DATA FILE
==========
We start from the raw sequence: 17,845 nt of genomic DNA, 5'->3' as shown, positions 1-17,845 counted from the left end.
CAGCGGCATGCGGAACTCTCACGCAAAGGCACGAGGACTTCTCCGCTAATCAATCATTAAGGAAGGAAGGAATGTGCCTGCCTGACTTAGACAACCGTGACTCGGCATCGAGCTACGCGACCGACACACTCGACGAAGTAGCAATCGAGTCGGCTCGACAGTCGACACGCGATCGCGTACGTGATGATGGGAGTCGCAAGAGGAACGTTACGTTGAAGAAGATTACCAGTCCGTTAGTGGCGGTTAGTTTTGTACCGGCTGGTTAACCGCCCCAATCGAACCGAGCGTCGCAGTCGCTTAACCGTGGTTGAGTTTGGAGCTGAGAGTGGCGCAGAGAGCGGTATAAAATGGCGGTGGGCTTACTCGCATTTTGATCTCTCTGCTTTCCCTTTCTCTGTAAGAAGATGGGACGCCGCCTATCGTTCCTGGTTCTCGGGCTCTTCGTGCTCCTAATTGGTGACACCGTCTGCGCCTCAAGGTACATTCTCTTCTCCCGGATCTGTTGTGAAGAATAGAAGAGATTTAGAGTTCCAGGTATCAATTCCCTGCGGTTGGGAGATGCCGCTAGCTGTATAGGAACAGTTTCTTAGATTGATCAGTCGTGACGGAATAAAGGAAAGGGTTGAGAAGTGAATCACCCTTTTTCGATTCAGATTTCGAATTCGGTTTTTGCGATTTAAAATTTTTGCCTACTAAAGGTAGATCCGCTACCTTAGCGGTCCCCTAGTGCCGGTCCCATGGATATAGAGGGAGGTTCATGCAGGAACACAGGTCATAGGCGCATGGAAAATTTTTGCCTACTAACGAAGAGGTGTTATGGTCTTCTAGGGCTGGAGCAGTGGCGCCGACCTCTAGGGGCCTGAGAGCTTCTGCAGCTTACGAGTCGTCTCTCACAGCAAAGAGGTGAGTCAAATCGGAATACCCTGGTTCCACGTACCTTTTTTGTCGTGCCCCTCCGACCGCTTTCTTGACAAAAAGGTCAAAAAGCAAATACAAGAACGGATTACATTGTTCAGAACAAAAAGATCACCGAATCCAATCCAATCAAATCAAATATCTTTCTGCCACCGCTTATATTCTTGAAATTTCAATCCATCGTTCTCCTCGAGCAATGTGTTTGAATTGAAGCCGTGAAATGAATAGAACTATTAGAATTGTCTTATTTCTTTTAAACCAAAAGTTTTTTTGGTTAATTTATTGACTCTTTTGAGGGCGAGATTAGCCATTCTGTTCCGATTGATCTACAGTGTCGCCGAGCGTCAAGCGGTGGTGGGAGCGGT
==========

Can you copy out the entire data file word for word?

We start from the raw sequence: 17,845 nt of genomic DNA, 5'->3' as shown, positions 1-17,845 counted from the left end.
CAGCGGCATGCGGAACTCTCACGCAAAGGCACGAGGACTTCTCCGCTAATCAATCATTAAGGAAGGAAGGAATGTGCCTGCCTGACTTAGACAACCGTGACTCGGCATCGAGCTACGCGACCGACACACTCGACGAAGTAGCAATCGAGTCGGCTCGACAGTCGACACGCGATCGCGTACGTGATGATGGGAGTCGCAAGAGGAACGTTACGTTGAAGAAGATTACCAGTCCGTTAGTGGCGGTTAGTTTTGTACCGGCTGGTTAACCGCCCCAATCGAACCGAGCGTCGCAGTCGCTTAACCGTGGTTGAGTTTGGAGCTGAGAGTGGCGCAGAGAGCGGTATAAAATGGCGGTGGGCTTACTCGCATTTTGATCTCTCTGCTTTCCCTTTCTCTGTAAGAAGATGGGACGCCGCCTATCGTTCCTGGTTCTCGGGCTCTTCGTGCTCCTAATTGGTGACACCGTCTGCGCCTCAAGGTACATTCTCTTCTCCCGGATCTGTTGTGAAGAATAGAAGAGATTTAGAGTTCCAGGTATCAATTCCCTGCGGTTGGGAGATGCCGCTAGCTGTATAGGAACAGTTTCTTAGATTGATCAGTCGTGACGGAATAAAGGAAAGGGTTGAGAAGTGAATCACCCTTTTTCGATTCAGATTTCGAATTCGGTTTTTGCGATTTAAAATTTTTGCCTACTAAAGGTAGATCCGCTACCTTAGCGGTCCCCTAGTGCCGGTCCCATGGATATAGAGGGAGGTTCATGCAGGAACACAGGTCATAGGCGCATGGAAAATTTTTGCCTACTAACGAAGAGGTGTTATGGTCTTCTAGGGCTGGAGCAGTGGCGCCGACCTCTAGGGGCCTGAGAGCTTCTGCAGCTTACGAGTCGTCTCTCACAGCAAAGAGGTGAGTCAAATCGGAATACCCTGGTTCCACGTACCTTTTTTGTCGTGCCCCTCCGACCGCTTTCTTGACAAAAAGGTCAAAAAGCAAATACAAGAACGGATTACATTGTTCAGAACAAAAAGATCACCGAATCCAATCCAATCAAATCAAATATCTTTCTGCCACCGCTTATATTCTTGAAATTTCAATCCATCGTTCTCCTCGAGCAATGTGTTTGAATTGAAGCCGTGAAATGAATAGAACTATTAGAATTGTCTTATTTCTTTTAAACCAAAAGTTTTTTTGGTTAATTTATTGACTCTTTTGAGGGCGAGATTAGCCATTCTGTTCCGATTGATCTACAGTGTCGCCGAGCGTCAAGCGGTGGTGGGAGCGGT